University of Birmingham

About University of Birmingham

The Birmingham Centre for Railway Research and Education (BCRRE) at the University of Birmingham is one of the leading European academic research groups in the rail domain. Drawing on a team of over 130 academic staff, researchers, and PhD students, the BCRRE is actively involved in a wide range of projects. These include work in the areas of: traffic management and optimisation, remote condition monitoring, non-destructive testing, systems engineering, data and information management, cyber security, energy and power, and aerodynamics and civils. The team actively engages with the industry, other universities, and  a range of international partners in Europe, Asia, and America. The centre delivers two MSc postgraduate programmes in rail, and also offers an undergraduate programme. The centre has significant experience of undertaking collaborative research with industry through previous projects funded by agencies including the UK Department for Transport, the UK Rail Safety and Standards Board (RSSB), UK research councils, the European Commission and national stakeholders including train operating companies and InnovateUK.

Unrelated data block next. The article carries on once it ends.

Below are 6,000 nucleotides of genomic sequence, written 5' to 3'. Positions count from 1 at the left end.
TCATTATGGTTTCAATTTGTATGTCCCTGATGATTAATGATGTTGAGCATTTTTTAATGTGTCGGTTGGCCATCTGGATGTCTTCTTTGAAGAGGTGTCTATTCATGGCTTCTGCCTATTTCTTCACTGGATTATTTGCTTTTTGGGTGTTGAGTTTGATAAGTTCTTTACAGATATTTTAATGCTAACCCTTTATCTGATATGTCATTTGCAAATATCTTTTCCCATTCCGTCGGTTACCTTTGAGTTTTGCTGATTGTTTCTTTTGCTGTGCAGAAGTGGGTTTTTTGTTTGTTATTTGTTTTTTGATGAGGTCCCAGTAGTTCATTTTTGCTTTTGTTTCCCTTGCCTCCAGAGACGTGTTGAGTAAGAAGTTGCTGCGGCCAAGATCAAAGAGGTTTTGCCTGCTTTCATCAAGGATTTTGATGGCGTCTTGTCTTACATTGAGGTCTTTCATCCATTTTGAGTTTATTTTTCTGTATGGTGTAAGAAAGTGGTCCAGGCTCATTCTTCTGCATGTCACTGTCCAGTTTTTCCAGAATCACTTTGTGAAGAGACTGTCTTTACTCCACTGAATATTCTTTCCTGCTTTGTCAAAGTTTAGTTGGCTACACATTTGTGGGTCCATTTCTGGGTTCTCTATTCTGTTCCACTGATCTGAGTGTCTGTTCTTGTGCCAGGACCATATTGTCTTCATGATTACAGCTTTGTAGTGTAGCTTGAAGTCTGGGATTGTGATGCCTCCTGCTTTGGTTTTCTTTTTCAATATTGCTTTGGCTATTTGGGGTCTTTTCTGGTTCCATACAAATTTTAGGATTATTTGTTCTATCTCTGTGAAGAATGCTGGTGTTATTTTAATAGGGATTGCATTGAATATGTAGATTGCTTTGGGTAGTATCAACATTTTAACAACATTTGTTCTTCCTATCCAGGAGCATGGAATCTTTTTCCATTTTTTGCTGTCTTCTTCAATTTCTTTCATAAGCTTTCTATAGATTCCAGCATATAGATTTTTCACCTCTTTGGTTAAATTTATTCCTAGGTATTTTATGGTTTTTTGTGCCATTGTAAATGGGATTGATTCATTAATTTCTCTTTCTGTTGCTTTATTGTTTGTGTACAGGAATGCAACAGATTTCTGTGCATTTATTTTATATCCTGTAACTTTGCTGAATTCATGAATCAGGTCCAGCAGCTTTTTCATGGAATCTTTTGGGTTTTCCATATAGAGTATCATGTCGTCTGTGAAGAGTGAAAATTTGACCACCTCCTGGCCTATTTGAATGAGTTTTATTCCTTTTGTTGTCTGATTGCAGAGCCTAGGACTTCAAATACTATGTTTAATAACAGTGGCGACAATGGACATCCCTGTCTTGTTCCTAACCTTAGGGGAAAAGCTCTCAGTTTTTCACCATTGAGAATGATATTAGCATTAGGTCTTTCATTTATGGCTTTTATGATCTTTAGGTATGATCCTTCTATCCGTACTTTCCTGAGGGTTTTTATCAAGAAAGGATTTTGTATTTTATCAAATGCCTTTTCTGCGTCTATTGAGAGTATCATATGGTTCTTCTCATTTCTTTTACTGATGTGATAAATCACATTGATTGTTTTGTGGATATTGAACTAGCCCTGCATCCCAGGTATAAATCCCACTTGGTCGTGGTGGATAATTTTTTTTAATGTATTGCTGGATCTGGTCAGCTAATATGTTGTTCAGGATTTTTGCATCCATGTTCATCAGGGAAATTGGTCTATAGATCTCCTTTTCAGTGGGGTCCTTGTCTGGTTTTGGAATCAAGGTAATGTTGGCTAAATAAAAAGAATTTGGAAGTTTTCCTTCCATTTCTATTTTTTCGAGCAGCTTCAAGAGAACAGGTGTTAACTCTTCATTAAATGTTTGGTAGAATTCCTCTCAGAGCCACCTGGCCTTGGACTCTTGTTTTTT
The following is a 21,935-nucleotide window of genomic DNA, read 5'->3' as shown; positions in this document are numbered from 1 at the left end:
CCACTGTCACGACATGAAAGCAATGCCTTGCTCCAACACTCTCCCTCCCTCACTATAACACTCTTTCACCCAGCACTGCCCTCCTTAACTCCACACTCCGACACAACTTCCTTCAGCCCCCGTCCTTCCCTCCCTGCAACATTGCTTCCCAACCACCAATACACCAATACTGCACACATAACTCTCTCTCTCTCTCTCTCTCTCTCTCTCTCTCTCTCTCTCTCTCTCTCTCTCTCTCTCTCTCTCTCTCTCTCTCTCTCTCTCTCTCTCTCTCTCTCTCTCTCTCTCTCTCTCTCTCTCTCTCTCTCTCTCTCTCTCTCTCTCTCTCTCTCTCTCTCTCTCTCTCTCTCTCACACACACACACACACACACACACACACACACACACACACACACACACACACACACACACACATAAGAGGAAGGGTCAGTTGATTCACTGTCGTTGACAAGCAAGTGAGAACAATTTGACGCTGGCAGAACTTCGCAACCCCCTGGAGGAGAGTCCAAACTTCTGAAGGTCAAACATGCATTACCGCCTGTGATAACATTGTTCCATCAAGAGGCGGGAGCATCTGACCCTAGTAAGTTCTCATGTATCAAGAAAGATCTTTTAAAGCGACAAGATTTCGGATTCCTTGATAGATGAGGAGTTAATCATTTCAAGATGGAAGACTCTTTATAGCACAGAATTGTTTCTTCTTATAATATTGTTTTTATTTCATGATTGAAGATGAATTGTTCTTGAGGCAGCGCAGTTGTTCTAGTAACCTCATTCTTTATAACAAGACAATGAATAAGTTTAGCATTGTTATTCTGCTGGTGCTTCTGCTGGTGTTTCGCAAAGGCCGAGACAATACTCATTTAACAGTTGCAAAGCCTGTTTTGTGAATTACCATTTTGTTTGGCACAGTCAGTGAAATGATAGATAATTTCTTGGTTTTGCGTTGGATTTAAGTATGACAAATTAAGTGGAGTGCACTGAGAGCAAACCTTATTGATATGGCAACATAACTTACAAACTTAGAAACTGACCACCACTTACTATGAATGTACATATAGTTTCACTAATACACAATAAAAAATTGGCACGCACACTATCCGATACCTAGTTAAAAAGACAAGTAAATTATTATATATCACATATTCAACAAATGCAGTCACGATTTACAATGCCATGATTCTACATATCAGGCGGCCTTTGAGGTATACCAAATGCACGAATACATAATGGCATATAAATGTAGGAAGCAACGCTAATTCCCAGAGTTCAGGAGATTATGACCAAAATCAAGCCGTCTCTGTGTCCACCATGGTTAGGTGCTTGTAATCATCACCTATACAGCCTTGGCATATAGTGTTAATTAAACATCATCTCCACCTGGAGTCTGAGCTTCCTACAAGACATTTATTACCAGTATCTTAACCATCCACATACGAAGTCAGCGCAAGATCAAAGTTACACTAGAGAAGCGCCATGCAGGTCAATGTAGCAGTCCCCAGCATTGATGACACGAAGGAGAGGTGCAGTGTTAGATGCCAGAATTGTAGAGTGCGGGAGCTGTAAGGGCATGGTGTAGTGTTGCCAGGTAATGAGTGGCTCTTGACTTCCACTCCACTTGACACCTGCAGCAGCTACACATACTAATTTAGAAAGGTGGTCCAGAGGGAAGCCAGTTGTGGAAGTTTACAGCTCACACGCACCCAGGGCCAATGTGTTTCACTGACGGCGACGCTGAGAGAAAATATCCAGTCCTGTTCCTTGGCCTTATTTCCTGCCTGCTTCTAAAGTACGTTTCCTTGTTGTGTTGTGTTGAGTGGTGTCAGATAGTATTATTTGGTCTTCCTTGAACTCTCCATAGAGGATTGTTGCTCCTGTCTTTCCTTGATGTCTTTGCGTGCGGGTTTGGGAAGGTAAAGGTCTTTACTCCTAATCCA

The University of Birmingham has been involved in a number of previous European Commission projects, mainly working in the areas of railway operations and future signalling systems, and condition monitoring for both infrastructure and railway vehicles. Working in projects such as ON-TIME and CAPACITY4RAIL the university was involved in fundamental concepts for future railway operations, and the development and test of algorithms for real-time traffic management. These approaches have now been taken up by industry, and the university continues to work with a number of the original project partners  to bring the approaches into practice. This area of research was expanded in IN2RAIL which also includes work on systems engineering as well as nowcasting andforecasting.

Role in the Project

The University of Birmingham will lead Work Packages 2 and 5. Professor Clive Roberts will be the lead for Work Packages 2 and 5. Several Research Fellows and PhD students will also work on the project. They will be supervised by Professor Clive Roberts, Dr Lei Chen and Dr Gemma Nicholson.


The project will bring forward innovative concepts of “moving-block” railway traffic operations by (1) advancing testing methods for ETCS Level 3 and (2) Analysing Virtual Coupling which will lead to convoys of automated trains under cooperative adaptive control.

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This project has received funding from the European Union’s Horizon 2020 research and innovation programme under grant agreement No. 826347.